Employees who eventually learn of their Beck rights and want to exercise them
are routinely required by their unions to resign their memberships. Because the Beck
decision did not address whether an employee can be required to resign from his union in
order to exercise his rights, unions impose this condition to discourage their members
from pursuing Beck opportunities. Unions should, however, rethink this policy: It
makes little sense to force people out when the strength of the labor movement is
Forced resignation is a powerful deterrent to employees seeking to exercise their
rights. Given a labor union's legally enforced status as exclusive employee
representative, an employee's sole means of control is to influence his union's internal
processes. The only effective way to do that is for him to become or remain a union member
and participate in its governance. Depending on the employee's level of participation, he
can influence critical decisions about negotiation strategies and goals, how the
collective bargaining agreement will be enforced, and which grievances should be taken to
arbitration. Participation in strike votes, ratification or rejection of contract terms,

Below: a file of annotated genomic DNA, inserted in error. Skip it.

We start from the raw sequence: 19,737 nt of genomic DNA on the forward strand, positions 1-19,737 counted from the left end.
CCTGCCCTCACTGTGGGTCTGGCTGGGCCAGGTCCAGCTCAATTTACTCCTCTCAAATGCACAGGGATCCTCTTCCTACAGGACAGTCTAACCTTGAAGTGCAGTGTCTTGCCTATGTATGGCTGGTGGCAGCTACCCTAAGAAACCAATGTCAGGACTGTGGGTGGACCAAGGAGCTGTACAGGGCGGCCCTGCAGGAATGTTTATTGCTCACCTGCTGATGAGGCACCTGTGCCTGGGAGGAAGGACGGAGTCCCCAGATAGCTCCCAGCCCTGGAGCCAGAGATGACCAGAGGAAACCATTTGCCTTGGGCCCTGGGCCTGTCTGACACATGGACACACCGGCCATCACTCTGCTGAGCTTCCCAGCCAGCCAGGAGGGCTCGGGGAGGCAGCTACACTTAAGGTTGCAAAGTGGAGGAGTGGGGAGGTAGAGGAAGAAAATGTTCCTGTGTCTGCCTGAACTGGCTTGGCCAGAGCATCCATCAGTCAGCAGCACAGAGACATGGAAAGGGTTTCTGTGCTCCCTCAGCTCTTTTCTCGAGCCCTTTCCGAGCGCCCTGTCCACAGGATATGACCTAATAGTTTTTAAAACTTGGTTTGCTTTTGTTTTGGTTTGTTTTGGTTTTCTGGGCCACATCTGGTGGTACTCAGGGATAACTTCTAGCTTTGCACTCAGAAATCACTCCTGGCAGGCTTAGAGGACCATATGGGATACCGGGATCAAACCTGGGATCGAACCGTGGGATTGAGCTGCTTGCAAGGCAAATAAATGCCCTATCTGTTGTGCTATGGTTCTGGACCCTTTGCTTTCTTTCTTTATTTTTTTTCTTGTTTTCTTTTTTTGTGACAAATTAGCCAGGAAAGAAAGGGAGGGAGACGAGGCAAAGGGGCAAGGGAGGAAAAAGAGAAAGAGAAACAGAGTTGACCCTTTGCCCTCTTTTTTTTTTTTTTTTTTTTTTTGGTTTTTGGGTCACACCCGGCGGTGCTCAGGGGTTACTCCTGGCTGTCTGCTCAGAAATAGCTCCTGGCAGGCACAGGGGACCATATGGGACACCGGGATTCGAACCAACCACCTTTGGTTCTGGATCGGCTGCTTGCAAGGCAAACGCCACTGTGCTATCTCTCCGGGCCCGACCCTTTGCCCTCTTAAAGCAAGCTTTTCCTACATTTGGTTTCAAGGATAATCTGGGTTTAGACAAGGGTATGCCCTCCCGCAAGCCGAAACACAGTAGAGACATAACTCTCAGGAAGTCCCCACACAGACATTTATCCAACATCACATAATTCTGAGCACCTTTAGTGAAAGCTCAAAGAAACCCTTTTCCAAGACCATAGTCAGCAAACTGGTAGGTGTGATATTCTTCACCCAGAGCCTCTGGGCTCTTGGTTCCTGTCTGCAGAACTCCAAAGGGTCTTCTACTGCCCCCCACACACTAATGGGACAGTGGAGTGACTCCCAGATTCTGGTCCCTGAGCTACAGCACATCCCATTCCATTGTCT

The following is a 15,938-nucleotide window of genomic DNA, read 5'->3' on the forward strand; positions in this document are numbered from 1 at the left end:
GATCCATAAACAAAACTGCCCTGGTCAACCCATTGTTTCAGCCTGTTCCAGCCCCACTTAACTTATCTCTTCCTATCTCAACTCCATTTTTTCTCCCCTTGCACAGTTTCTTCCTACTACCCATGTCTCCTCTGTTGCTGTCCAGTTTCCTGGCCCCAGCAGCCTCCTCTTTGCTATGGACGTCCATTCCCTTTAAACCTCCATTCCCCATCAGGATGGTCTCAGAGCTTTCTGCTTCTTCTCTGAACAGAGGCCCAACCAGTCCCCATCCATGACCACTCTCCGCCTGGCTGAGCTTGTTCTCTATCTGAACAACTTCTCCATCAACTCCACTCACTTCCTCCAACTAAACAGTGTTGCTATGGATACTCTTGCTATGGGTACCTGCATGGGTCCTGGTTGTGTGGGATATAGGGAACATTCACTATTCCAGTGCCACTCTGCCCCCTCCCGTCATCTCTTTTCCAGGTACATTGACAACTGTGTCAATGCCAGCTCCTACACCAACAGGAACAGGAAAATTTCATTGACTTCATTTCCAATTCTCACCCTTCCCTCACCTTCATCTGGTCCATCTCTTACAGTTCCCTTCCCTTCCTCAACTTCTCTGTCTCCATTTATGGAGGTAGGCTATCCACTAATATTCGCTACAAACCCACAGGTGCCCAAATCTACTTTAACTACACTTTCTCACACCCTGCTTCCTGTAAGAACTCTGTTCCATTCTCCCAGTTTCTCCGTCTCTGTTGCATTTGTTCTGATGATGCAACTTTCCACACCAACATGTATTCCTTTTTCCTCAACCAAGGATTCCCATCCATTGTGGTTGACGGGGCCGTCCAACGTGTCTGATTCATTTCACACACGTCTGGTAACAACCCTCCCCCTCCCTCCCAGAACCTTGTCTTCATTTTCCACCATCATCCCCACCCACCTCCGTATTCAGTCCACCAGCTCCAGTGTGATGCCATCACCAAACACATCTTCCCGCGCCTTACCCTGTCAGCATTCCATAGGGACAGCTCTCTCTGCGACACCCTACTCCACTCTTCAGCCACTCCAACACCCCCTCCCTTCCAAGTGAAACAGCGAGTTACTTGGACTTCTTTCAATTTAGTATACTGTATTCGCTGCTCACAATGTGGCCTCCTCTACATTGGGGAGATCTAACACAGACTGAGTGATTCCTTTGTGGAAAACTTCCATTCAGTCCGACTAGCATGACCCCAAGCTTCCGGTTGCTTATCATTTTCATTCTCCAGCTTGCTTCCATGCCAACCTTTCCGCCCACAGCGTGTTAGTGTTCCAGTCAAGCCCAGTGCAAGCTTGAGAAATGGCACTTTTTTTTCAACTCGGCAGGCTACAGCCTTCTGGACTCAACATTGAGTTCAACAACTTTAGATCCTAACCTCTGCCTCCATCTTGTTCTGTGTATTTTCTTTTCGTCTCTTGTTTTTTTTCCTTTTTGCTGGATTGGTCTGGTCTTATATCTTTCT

and union elections are also important rights of union membership that many Beck
objectors must forgo.
Exercising Beck rights in the workplace has other effects. Peer pressure and
bullying from within union ranks often discourages members from exercising their rights.
Employees who object to paying full union dues may experience an uncomfortable working
environment and tension among coworkers who support the union's political and ideological
causes. Other members may feel that Beck objectors want to shirk the full payment
of dues while accepting the benefits of union representation.
In truth, however, nonmembers must pay for exactly those services the union renders
according to the duty of fair representation to all dues payers. More often than not, the
primary reason that rank-and-file union members do not exercise Beck rights is
simply because they are pressured to avoid "rocking the boat" by engaging in a
disloyal act against union leadership interests.